Dock, or Rumex, is also a fairly common weed. Several varieties exist and the leaves are best in the spring. A member of the buckwheat family, dock is also related to chard. The uncooked leaves are edible, but sometimes are very bitter and astringent. They should also only be eaten raw in moderation because they contain a high concentration oxalic acid. Oxalic acid binds up nutrients in food and regularly consuming large amounts of it can lead to mineral deficiencies, particularly calcium deficiency. Consequently, it is best to cook dock leaves before eating them. Cook them like you would spinach, or other assertive greens. Dock roots and seeds are also edible, but the seeds have a lot of chaff. For more information on identifying and using the plant, check here.
Pennywort or Dollarweed is actually edible. Yes, there is a use for this annoying, seemingly-impossible to irradiate plant! Not only do the young, round leaves have a pleasant, crisp taste (kind of like celery or a snow pea), but they also contain a compound scientifically proven to relax blood vessels and reduce blood pressure. If you live in the South, chances are good these 'weeds' are all over your yard. Instead of poisoning them, try eating them! Because they do like damp environments, make sure to thoroughly wash the leaves before putting them in your mouth. To learn more, check here.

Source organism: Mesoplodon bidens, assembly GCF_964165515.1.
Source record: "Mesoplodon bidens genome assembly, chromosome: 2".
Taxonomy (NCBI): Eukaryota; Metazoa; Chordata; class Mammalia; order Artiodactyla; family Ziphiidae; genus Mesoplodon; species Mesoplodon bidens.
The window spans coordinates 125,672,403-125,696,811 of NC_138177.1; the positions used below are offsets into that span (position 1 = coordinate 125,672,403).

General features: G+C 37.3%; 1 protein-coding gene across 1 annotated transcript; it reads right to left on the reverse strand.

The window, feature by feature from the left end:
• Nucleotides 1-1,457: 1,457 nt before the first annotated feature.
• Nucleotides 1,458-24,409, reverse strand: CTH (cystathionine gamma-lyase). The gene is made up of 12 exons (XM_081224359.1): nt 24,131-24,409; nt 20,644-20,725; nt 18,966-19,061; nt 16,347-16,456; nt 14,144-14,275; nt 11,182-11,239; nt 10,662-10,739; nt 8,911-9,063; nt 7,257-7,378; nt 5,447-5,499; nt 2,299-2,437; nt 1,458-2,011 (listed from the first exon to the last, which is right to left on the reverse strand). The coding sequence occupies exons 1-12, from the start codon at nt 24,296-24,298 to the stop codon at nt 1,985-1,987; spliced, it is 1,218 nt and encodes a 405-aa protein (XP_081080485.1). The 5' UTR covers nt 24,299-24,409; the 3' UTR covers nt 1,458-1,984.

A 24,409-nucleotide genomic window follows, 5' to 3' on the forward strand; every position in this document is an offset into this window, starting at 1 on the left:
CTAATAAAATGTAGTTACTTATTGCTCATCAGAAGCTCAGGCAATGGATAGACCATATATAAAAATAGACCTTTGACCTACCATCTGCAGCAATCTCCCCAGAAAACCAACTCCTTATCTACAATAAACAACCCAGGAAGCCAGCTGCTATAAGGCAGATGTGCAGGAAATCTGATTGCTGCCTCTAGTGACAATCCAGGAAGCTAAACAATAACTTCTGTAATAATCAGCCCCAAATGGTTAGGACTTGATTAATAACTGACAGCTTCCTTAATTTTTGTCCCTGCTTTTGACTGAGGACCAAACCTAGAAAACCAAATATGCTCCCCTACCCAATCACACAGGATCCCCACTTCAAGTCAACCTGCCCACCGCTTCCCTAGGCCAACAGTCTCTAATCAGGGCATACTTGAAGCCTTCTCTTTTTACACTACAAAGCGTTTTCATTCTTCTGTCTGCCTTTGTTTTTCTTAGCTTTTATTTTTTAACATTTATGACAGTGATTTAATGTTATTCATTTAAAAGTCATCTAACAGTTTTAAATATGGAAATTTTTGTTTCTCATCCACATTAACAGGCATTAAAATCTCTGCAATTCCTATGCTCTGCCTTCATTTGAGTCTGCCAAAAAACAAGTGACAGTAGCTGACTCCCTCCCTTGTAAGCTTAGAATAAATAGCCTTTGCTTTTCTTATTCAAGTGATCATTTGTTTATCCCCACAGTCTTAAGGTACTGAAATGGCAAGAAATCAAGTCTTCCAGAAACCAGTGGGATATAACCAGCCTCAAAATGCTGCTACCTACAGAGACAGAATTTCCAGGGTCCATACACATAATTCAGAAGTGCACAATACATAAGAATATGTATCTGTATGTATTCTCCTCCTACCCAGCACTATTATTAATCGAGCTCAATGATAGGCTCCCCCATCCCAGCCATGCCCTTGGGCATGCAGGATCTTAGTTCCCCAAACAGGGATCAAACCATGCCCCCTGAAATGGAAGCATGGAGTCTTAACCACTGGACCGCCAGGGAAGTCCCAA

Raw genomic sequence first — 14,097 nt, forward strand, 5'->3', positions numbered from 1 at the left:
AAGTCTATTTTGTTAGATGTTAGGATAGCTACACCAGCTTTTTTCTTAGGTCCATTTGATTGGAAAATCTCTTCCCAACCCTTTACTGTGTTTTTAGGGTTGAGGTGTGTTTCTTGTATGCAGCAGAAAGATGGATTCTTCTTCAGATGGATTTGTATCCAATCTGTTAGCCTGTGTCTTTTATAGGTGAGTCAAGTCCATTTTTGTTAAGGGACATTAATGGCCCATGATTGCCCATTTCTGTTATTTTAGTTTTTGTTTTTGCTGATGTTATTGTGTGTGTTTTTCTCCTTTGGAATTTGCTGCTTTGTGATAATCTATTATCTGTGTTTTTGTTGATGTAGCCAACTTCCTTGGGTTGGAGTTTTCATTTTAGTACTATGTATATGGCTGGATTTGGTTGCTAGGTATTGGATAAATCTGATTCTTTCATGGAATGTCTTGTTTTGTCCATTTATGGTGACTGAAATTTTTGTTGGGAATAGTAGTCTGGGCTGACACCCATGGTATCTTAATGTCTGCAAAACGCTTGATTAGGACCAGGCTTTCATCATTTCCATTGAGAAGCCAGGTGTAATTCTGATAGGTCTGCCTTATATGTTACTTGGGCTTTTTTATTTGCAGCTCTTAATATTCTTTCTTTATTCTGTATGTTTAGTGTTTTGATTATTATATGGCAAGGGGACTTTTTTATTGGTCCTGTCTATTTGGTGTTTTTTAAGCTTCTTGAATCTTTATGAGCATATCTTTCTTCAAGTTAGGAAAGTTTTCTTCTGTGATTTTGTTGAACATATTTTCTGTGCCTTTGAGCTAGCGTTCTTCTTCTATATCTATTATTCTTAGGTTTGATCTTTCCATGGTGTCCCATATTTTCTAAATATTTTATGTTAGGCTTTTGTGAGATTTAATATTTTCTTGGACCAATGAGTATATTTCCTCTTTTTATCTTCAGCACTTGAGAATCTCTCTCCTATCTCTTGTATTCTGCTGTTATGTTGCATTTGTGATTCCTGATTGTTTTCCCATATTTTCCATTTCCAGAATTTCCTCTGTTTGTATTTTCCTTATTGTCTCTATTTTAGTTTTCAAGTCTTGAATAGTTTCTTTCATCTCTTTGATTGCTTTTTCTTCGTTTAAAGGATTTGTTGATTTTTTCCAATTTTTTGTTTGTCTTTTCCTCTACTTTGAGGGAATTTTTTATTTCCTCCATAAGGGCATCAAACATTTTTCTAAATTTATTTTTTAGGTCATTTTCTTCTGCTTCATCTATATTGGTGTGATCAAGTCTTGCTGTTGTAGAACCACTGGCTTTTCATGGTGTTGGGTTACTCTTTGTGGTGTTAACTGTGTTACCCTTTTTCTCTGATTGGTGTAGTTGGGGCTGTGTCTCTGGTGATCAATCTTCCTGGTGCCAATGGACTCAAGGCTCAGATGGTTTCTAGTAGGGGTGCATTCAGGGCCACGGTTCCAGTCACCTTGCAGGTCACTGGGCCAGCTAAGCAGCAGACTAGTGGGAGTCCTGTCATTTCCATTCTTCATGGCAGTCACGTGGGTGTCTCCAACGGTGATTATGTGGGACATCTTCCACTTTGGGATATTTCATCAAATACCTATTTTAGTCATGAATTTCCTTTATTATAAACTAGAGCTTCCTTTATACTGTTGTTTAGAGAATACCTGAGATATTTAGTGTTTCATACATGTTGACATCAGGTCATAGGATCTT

These are only a few of the most popular, easiest to identify, and most difficult to confuse with something poisonous plants that can thrive in urban environments. As you can see from my photos, aloe, mint, and rosemary also grow near where I live. Everyone knows aloe is great for burns, but did you know you can make your own aloe vera juice at home? Aloe juice is incredibly healthy because aloe contains natural anti-bacterial, anti-fungal, and anti-viral agents (which is why it's so fantastic for burns). Fruits, such as loquats or wild strawberries, can also grow in cities, so don't limit your quest to veggies!